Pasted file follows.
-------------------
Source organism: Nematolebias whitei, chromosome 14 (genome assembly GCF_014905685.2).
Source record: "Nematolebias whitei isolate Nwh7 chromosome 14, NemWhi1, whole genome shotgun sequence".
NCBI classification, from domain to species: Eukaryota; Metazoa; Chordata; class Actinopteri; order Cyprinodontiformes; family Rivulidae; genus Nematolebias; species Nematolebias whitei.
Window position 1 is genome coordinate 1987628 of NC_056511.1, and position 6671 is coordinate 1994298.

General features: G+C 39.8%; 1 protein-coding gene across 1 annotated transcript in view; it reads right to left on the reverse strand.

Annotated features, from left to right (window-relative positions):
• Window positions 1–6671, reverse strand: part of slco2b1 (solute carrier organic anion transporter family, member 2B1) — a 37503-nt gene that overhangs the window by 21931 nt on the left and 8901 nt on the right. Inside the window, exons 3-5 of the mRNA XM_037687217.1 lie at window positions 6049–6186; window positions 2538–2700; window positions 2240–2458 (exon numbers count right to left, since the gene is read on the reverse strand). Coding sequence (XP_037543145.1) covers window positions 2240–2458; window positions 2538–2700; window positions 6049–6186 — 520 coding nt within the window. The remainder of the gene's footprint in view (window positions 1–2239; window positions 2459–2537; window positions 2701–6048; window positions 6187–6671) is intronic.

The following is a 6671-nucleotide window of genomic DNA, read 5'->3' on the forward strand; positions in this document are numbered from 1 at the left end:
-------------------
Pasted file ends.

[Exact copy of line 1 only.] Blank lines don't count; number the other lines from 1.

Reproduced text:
Source organism: Nematolebias whitei, chromosome 14 (genome assembly GCF_014905685.2).